Warp and Weft

I’ve been doing a little sewing lately—a set of curtains, hemming a couple of skirts, and, of course, cloth masks. Fabric is one of those things that most of us take for granted—the cotton that makes the threads that makes the fabric that makes that favorite shirt you love so much so you never put it in the dryer. But if you look closely at the fabric, you can see a miniature kingdom of order and uniformity, tiny stitches going one way and tiny stitches going the opposite way. Longitude and latitude of warp and weft.

 

Imagine a loom being prepared for weaving: Yarn stretched taught in vertical lines, followed by shuttles of yarn woven in and out creating horizontal lines. To determine which set of thread is warp and which is weft, you must hold it in your hands and stretch it. If you pull on the fabric one way, there is very little stretch. If you turn it and pull the opposite way, the fabric gives. The stronger set of threads is the warp, because they were designed to withstand the tension of the weaving process.

 

I’ve always been interested in the character of strong, courageous people. What is it about their backgrounds that make them this way? Was it the resilience cultivated in them after some childhood tragedy that made them the “warp” of their families? Or did they learn this strong moral code from watching the Giants of Goodness who walked among them as they grew up? When the “weft” around them stretch and change colors like a chameleon according to current opinions, the strong stand up for what’s right even when it’s not popular, but how did they get that way?

 

The phrase “Be strong and courageous” is used four times in the space of one chapter in the Bible. Flip to Joshua 1 and you’ll see why. Moses, the Israelites’ revered leader, has died and General Joshua is taking over. They are about to battle against nation after nation, and they need to be reminded how to be the “warp”.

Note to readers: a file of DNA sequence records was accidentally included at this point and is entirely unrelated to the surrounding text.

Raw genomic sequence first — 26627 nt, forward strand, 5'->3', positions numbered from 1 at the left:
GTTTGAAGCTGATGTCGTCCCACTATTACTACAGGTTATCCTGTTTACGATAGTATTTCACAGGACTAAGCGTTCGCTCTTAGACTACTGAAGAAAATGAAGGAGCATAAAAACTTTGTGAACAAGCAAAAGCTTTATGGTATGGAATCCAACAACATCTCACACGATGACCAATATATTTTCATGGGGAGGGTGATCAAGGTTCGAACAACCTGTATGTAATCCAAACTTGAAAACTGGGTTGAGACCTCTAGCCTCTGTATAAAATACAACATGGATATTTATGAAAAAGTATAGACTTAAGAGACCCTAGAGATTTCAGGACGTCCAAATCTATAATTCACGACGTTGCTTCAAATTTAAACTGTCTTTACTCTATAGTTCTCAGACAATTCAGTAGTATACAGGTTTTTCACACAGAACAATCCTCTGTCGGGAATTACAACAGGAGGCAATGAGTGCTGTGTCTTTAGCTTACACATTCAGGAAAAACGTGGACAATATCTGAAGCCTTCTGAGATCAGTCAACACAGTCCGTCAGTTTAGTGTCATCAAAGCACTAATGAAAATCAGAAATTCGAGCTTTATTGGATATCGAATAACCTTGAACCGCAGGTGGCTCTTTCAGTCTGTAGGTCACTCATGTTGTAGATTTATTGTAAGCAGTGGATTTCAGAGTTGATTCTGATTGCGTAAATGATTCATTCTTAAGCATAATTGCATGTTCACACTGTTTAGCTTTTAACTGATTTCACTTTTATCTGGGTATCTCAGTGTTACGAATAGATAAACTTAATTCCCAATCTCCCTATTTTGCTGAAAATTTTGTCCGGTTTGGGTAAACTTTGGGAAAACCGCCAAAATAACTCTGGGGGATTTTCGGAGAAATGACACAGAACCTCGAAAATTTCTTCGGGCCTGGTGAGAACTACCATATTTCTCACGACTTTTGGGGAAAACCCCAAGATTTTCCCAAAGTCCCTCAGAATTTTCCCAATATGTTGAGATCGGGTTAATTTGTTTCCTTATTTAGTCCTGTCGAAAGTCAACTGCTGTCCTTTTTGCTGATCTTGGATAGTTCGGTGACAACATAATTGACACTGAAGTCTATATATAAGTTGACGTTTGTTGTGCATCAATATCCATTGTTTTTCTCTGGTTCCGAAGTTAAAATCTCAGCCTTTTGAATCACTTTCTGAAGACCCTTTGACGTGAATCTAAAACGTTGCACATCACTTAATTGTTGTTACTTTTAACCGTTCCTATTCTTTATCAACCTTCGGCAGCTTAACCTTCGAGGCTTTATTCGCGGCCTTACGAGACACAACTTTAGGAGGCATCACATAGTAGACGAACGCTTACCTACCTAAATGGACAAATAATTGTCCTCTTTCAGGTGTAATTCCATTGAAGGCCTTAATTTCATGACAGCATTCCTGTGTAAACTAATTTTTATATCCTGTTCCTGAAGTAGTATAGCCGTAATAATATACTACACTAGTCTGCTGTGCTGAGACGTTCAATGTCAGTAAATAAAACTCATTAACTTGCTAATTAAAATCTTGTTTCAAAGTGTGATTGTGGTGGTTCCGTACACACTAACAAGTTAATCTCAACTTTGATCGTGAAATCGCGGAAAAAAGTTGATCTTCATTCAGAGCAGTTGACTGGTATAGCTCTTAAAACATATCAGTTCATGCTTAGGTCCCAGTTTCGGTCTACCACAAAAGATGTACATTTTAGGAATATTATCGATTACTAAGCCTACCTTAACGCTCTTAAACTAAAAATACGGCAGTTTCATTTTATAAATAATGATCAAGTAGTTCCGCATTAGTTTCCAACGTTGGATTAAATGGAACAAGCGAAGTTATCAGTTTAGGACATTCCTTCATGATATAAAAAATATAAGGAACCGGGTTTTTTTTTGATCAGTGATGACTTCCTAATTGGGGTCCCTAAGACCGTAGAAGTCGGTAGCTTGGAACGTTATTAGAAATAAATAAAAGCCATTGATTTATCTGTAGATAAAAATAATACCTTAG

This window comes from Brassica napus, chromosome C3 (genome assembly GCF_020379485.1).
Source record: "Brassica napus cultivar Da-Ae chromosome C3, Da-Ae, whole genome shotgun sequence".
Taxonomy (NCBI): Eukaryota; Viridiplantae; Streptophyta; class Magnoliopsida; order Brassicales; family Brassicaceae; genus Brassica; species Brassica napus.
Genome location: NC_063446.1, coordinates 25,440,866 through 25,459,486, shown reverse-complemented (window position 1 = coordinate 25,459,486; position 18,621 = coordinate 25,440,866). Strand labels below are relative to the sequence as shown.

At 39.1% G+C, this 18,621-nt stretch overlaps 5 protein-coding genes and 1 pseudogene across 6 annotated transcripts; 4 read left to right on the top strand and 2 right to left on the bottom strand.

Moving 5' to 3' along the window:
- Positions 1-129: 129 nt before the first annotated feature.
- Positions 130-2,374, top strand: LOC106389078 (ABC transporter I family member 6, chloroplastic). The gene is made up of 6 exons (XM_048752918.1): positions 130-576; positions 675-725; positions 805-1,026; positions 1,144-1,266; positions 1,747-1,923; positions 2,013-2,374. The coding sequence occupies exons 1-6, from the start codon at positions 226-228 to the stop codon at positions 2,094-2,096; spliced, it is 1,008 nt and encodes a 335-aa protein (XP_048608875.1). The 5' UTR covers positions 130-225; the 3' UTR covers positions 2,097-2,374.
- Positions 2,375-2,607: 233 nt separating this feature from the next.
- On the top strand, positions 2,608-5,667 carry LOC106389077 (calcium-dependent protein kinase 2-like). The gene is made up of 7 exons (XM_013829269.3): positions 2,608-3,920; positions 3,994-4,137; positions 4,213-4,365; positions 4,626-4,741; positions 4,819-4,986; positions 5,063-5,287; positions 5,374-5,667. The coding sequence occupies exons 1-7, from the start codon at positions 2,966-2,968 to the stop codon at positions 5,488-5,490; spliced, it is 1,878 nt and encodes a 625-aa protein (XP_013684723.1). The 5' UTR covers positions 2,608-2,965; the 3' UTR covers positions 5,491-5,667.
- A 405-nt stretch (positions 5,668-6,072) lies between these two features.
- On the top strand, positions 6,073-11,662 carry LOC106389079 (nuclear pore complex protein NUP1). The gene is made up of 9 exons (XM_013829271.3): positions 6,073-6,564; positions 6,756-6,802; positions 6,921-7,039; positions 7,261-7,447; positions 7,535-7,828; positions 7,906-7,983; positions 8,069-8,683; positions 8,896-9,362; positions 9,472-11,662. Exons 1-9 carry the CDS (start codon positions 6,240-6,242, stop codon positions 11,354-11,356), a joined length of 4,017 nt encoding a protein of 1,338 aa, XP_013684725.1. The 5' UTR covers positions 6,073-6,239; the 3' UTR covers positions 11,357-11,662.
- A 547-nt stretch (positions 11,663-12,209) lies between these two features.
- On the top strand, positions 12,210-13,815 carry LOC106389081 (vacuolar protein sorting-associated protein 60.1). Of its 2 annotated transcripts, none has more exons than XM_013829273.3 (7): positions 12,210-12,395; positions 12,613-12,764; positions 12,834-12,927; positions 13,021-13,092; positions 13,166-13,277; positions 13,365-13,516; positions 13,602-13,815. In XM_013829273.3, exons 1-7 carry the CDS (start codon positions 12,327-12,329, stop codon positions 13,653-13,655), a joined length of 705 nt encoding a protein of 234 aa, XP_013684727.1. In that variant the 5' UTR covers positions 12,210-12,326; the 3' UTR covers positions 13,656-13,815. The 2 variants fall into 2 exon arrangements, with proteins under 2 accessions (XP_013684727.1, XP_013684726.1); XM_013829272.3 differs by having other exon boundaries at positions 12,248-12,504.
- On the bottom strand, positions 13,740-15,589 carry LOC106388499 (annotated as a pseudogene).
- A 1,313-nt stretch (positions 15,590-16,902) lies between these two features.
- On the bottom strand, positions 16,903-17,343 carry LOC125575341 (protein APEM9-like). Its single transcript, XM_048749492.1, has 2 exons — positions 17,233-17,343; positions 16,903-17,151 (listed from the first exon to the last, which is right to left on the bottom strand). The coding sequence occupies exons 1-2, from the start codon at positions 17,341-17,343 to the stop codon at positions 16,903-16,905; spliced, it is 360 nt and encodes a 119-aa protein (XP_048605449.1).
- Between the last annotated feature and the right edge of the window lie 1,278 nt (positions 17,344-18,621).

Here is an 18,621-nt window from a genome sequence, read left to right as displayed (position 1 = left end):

Be strong and courageous, because you will lead these people to inherit the land I swore to their ancestors to give them. (vs. 6) Be strong and very courageous. (vs. 7) Have I not commanded you? Be strong and courageous. (vs. 9) Only be strong and courageous! (vs. 18)

 

Sometimes I also need to be reminded about the strength of my own design. I was woven with a warp and weft, strengths and weaknesses. There are times which require me to give a little and be flexible, just as there are times when I need to stand firm. Either way, we can heed the words given to Joshua: “Be strong and courageous! Do not be afraid; do not be discouraged, for the Lord your God will be with you wherever you go.”

Roller Coaster Ride

You inhale deeply as you approach the wooden archway. A voice from the speaker above you and to your right is midway through its recording: “…so ride at your own risk. Only you know your limitations.”

 

You pull the corners of your mouth into a forced smile at the child who stands beside you. She has asked you to join her on this journey. It would be pure cowardice to retreat.

 

Together, you weave through the maze of metal fencing to find your place in line. The bars are painted a dark red. Shallow scratches and deep gashes in the paint show the original steely gray underneath. You rest your palms against the horizontal bars at your waist, but pull them back as you consider all of the sticky, sweaty hands that have blazed this trail before you, pioneers in tank tops and athletic shorts.